In an effort to improve gender parity in science fields, girls have been the target of STEM education drives and encouraged into the field with a range of tech products such as flashing light dresses, enhanced doll-houses and interactive events run by the likes of Cisco and Techbridge.
The appeal to girls is meant to reduce the dramatic difference in participation between men and women in STEM-related fields. As reported in the Sun Sentinal, statistics show an imbalance of men and women, with a 2012 National Science Board study demonstrating that only 27 percent of STEM workers are women despite making up for 47 percent of the population. Women in STEM are hoping to reduce this imbalance by inspiring other women with tech products, such as Melissa Saelzer’s tech-related dress. Her dress brings a unique fashionable flair which is seldom seen in these fields:
“I’m doing this because it will help girls build confidence so when they want to go into the industry, they already have experience and know how to approach things like programming,” Saelzer said. “This will bring more girls into tech. I want to build a team out with girls who can get excited about doing this.”
Other ideas to encourage women into STEM include a next-generation dollhouse developed by Alice Brooks, a 26-year-old engineering graduate from Stanford University. She claims that it was her ability to get hands-on with building things herself that inspired her to get into STEM initially:
“… we were really inspired by what we played with when we were younger. [A way] for encouraging more girls into these fields is just to give them more possibilities as young as possible, [and] get them comfortable with building and circuits,” she said. “Those are things that traditionally have been more geared towards boys and their toys.”
This has caused controversy, however, with The Age reporting that some could interpret the development of a dollhouse meant to encourage girls as gender bias. Brooks doesn’t see it that way, though:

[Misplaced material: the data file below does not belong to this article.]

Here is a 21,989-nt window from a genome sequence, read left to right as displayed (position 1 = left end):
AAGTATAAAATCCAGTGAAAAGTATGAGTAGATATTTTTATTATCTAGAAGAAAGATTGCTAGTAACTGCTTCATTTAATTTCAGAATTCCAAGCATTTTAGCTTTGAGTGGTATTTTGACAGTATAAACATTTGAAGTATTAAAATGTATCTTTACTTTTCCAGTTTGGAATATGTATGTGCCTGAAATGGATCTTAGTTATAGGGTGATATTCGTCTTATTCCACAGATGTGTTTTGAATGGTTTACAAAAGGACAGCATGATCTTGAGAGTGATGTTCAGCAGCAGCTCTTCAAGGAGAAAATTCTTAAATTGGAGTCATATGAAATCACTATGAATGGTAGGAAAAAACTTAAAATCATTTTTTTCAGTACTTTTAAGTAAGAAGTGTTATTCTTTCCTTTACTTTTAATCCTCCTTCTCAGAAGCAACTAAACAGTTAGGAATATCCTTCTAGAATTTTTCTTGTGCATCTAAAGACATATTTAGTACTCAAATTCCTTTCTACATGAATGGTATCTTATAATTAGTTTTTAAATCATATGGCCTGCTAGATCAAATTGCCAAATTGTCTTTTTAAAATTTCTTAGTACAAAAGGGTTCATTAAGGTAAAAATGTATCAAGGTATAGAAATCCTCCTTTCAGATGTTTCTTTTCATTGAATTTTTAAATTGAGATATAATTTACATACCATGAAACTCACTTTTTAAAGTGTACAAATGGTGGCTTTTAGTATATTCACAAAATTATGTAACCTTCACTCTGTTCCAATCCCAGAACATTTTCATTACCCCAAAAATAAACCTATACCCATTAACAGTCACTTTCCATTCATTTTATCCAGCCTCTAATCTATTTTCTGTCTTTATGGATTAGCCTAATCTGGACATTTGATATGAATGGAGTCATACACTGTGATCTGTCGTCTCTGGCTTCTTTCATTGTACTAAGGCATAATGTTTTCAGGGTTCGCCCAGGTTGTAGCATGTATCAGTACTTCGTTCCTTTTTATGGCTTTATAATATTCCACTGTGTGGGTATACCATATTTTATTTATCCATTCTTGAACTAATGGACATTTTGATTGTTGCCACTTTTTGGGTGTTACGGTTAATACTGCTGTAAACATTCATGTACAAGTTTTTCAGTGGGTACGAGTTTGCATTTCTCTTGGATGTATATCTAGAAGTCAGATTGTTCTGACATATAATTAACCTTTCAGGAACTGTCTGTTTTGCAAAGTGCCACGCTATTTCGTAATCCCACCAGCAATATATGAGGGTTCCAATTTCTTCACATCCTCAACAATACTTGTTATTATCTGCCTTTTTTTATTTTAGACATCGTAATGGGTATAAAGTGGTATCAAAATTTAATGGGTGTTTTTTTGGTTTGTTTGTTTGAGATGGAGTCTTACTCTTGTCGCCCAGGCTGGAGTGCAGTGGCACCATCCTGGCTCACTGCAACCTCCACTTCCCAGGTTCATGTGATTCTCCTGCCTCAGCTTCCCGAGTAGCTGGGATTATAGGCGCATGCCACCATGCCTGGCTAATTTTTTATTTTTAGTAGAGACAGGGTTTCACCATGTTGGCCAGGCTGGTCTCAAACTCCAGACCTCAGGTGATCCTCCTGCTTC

“We thought about it really carefully, we actually spent a lot of time going back and forth on this,” she said. “There’s a fine line of playing into what they are [already] doing versus showing them something new and we saw it as an opportunity to give some context that really made sense to a six-year-old with a dollhouse.”
3BL Media reports that Cisco and Techbridge are encouraging girls into STEM by introducing a full day course split up into two sessions. The morning session consists of a role model seminar presented by volunteers from Cisco and Techbridge about advice for careers in IT followed by an afternoon session where girls were encouraged to participate in two hands on activities – a “PB&J Robot” exercise and a Disney-themed Code.org activity.
Shari Slate, Vice President and Chief Inclusion Officer at Cisco, attended the event herself and talked with several of the girls there. She stated that Cisco’s success is largely in part to their culture and employees, and that programs such as Techbridge that focus on women in STEM have the potential to make a huge difference not only to Cisco’s people and culture, but also their customers as well. Students from the day had only positive things to say about Cisco and the way the event was handled.
Cisco’s Corporate Social Responsibility website offers more details on how Cisco is involved with encouraging women of all backgrounds to pursue an interest in STEM.